The Downgrade and The Crash. Does it sound suspicious the debt limit issue and the downgrade of the debt of the leadership of the country refuse to see the problem lies within the eighty-year downgrade that President Roosevelt ran us through with John Maynard Keynes' philosophy, which is the problem we have had for the years? The excessive sellout to Keynesian economics, which is built on massive government spending, is the root cause of the problem with our economic system.

    And a Hatred of Industry. So Obama has now imposed a 54 MPG standard for cars, effectively striking the auto industry to the same tiny cars in Europe, and electric cars, and he is now imposing new energy standards on trucks, buses, and industrial vehicles, which makes it clear he reminds me of the Taliban in that he hates industry and would love us to return to the Stone Age. Is this the country we want where industry is banned while we worship Gaia? We may see electric vehicles for industrial duty do the same things our current petrol and diesel cars use because of an arrogant anti-industry leadership.

    Tuesday, August 9, 2011

    (Not) tickled pink

    As Mitchell mentioned yesterday, he's left The Three Stooges (Bobby, Steve and yours truly) in charge while he takes some well-deserved time off. Have a good time, chief, and come back refreshed!

    A week or so ago I saw the following story over at Uni Watch, the go-to blog for sports fans obsessed with the aesthetic angle. The money line: "The Harvard Business Review has found that using the color pink in breast cancer awareness campaigns is actually counterproductive."


    I always have suspected that the pink movement, started by the infamous Susan G. Komen outfit, was more about "Hey, look at me and how much I care!" than anything else. Now, before anyone objects, I'm sure that there are hundreds of thousands of well-meaning women and men out there who wear the pink with an abundance of sincerity. And yet, how much good does it really do? As much good as those red AIDS ribbons, or yellow or any other color ribbon that seems to pop up these days. We have become a nation of ribbons, it seems.

    (And by the way, just so you don't think I'm picking only on liberals - I never could understand those red, white and blue ribbons that people wore after 9/11. We have a perfectly good symbol for that already - it's called The Flag.)

    Anyway, according to this study we now see that the pink phenomenon doesn't even do much good as a symbol of awareness: "[T]hose who saw a pink ad about breast cancer were significantly less likely to say that they’d contract the disease than those who saw an ad with neutral colors." And "[w]hen the site was geared to women, 33% of women recalled the ads. When it was gender-neutral, 65% remembered."

    This is so endemic of our Oprahfied culture - when emotion is the most important thing, when we asuage our guilt feelings with symbolic acts, along with that faintly smug air of superiority that hints that "We're better than you."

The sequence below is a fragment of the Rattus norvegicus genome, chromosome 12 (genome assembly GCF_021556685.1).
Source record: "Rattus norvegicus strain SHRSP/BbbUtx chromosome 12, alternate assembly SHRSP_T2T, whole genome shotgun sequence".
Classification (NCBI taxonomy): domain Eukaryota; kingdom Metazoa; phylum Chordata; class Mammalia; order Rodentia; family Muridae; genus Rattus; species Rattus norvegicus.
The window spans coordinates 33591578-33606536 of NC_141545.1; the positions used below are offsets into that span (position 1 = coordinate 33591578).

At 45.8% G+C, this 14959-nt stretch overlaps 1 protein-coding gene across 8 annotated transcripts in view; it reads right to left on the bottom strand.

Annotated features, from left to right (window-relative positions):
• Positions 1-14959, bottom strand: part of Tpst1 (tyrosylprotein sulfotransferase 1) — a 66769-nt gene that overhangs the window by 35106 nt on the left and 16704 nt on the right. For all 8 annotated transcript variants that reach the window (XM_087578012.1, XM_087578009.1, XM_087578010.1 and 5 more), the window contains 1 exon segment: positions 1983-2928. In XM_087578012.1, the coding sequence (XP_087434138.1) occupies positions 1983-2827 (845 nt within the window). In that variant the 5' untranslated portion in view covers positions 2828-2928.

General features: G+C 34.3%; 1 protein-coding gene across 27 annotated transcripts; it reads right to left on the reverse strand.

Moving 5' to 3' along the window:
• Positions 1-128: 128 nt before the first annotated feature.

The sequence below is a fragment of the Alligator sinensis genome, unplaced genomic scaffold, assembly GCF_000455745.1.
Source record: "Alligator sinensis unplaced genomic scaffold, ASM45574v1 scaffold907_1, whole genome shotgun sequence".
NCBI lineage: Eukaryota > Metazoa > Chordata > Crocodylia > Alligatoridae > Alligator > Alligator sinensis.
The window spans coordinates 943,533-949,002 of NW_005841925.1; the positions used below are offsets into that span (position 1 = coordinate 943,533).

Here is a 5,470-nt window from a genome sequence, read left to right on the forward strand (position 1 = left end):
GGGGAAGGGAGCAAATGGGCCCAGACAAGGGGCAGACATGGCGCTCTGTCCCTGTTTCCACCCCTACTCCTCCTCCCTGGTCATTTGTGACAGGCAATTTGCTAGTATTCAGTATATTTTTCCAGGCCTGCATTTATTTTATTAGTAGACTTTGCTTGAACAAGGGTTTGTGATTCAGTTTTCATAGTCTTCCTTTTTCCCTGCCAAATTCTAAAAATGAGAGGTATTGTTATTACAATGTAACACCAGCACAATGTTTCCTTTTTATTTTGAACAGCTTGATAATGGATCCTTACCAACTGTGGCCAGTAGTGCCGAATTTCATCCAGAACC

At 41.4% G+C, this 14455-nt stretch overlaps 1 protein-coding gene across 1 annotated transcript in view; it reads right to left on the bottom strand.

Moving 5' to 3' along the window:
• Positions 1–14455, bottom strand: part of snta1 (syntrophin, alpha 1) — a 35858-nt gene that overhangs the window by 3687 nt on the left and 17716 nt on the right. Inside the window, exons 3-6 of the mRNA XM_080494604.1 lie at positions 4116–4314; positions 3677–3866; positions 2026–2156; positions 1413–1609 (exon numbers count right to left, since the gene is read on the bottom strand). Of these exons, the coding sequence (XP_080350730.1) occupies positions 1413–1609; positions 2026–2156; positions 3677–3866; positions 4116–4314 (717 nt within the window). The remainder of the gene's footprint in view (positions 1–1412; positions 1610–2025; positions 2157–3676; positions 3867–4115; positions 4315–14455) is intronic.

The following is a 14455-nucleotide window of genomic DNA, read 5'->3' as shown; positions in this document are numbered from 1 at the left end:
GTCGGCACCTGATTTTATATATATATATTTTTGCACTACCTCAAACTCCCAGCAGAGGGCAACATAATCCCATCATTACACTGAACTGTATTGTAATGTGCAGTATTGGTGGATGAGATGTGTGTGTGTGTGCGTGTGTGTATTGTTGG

So maybe the pink campaign doesn't really raise breast cancer awareness. Maybe it doesn't really encourage women to check for cancer. But really, it's all about looking good, right? Because when it all comes down to it, the important thing is to let people know we care.

    Monday, August 8, 2011

    Summer winds

    I know I haven't had much to say the last few weeks, and the loyal readers we do have deserve better than that. So I'm going to formalize my inactivity, and take a little vacation for the rest of the month.

    Depending on what captures my eye, I may pop in from time to time. What significant writing I do manage will probably be over at It's About TV! But for the most part, I leave you in the most capable hands of Drew, Bobby and Steve, who will carry you the rest of the way until just after Labor Day.

    Thursday, August 4, 2011

    Classic Sports Thursday

    Today is August 4, and an Indianapolis Motor Speedway legend turns 40 today, despite just falling short of reaching an upper level at the Brickyard of all-time race winners because someone else was smarter on strategy than he was a few days ago. Let's celebrate the career of this now 40-year old legend of the Brickyard with a blast from his past.

    A fifteen-year old kid runs rampant during a summer meet for sprint car racing in Australia (remember the seasons flip, so this is December or January).

    A Formula Vee test in Clermont's Lucas Oil Raceway, once the home of USAC Championship racing, but the track is now used for club racing along with the signature “Big Go”.

    ESPN's Thunder interview.

    And someone from the first 400 at Indy shot home video of the first finish.

    Happy 40th Birthday today to Jeffrey Michael Gordon.